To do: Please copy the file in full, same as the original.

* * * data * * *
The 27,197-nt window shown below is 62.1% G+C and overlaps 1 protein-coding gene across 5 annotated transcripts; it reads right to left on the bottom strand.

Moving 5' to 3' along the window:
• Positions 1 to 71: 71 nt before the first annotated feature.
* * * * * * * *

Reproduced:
The 27,197-nt window shown below is 62.1% G+C and overlaps 1 protein-coding gene across 5 annotated transcripts; it reads right to left on the bottom strand.

Moving 5' to 3' along the window:
• Positions 1 to 71: 71 nt before the first annotated feature.